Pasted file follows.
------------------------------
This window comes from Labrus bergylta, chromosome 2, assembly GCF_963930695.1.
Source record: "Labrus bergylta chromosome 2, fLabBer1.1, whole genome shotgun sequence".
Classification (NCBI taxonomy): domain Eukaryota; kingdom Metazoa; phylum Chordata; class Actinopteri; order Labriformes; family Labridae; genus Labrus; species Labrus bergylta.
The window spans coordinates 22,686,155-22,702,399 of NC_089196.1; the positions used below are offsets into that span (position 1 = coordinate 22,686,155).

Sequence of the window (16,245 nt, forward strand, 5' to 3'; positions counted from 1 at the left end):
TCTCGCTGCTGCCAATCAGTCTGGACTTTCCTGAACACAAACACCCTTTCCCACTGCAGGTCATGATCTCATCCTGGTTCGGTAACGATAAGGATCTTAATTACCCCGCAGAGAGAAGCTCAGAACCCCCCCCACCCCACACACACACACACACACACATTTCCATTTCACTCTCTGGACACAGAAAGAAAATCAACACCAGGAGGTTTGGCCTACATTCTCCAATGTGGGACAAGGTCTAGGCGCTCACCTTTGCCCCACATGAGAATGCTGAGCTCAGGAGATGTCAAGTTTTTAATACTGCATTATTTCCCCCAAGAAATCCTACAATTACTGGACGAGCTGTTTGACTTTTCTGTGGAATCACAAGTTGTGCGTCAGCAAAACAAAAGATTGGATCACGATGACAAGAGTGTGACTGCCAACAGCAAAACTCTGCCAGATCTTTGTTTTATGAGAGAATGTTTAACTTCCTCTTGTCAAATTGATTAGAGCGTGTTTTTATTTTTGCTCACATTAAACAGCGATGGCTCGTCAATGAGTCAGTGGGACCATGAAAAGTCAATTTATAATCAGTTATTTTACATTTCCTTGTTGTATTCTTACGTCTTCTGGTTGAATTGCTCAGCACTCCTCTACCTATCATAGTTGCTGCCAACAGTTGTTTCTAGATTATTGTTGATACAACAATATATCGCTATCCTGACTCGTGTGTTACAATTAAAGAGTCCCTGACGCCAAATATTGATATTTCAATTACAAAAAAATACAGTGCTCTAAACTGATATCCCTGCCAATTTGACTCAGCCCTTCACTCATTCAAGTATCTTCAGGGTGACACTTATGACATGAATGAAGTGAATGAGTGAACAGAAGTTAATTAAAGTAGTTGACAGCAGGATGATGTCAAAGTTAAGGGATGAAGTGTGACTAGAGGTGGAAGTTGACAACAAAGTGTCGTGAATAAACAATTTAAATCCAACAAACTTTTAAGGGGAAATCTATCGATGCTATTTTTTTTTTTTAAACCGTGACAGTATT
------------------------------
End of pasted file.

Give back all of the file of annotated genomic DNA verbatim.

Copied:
This window comes from Labrus bergylta, chromosome 2, assembly GCF_963930695.1.
Source record: "Labrus bergylta chromosome 2, fLabBer1.1, whole genome shotgun sequence".
Classification (NCBI taxonomy): domain Eukaryota; kingdom Metazoa; phylum Chordata; class Actinopteri; order Labriformes; family Labridae; genus Labrus; species Labrus bergylta.
The window spans coordinates 22,686,155-22,702,399 of NC_089196.1; the positions used below are offsets into that span (position 1 = coordinate 22,686,155).

Sequence of the window (16,245 nt, forward strand, 5' to 3'; positions counted from 1 at the left end):
TCTCGCTGCTGCCAATCAGTCTGGACTTTCCTGAACACAAACACCCTTTCCCACTGCAGGTCATGATCTCATCCTGGTTCGGTAACGATAAGGATCTTAATTACCCCGCAGAGAGAAGCTCAGAACCCCCCCCACCCCACACACACACACACACACACATTTCCATTTCACTCTCTGGACACAGAAAGAAAATCAACACCAGGAGGTTTGGCCTACATTCTCCAATGTGGGACAAGGTCTAGGCGCTCACCTTTGCCCCACATGAGAATGCTGAGCTCAGGAGATGTCAAGTTTTTAATACTGCATTATTTCCCCCAAGAAATCCTACAATTACTGGACGAGCTGTTTGACTTTTCTGTGGAATCACAAGTTGTGCGTCAGCAAAACAAAAGATTGGATCACGATGACAAGAGTGTGACTGCCAACAGCAAAACTCTGCCAGATCTTTGTTTTATGAGAGAATGTTTAACTTCCTCTTGTCAAATTGATTAGAGCGTGTTTTTATTTTTGCTCACATTAAACAGCGATGGCTCGTCAATGAGTCAGTGGGACCATGAAAAGTCAATTTATAATCAGTTATTTTACATTTCCTTGTTGTATTCTTACGTCTTCTGGTTGAATTGCTCAGCACTCCTCTACCTATCATAGTTGCTGCCAACAGTTGTTTCTAGATTATTGTTGATACAACAATATATCGCTATCCTGACTCGTGTGTTACAATTAAAGAGTCCCTGACGCCAAATATTGATATTTCAATTACAAAAAAATACAGTGCTCTAAACTGATATCCCTGCCAATTTGACTCAGCCCTTCACTCATTCAAGTATCTTCAGGGTGACACTTATGACATGAATGAAGTGAATGAGTGAACAGAAGTTAATTAAAGTAGTTGACAGCAGGATGATGTCAAAGTTAAGGGATGAAGTGTGACTAGAGGTGGAAGTTGACAACAAAGTGTCGTGAATAAACAATTTAAATCCAACAAACTTTTAAGGGGAAATCTATCGATGCTATTTTTTTTTTTTAAACCGTGACAGTATT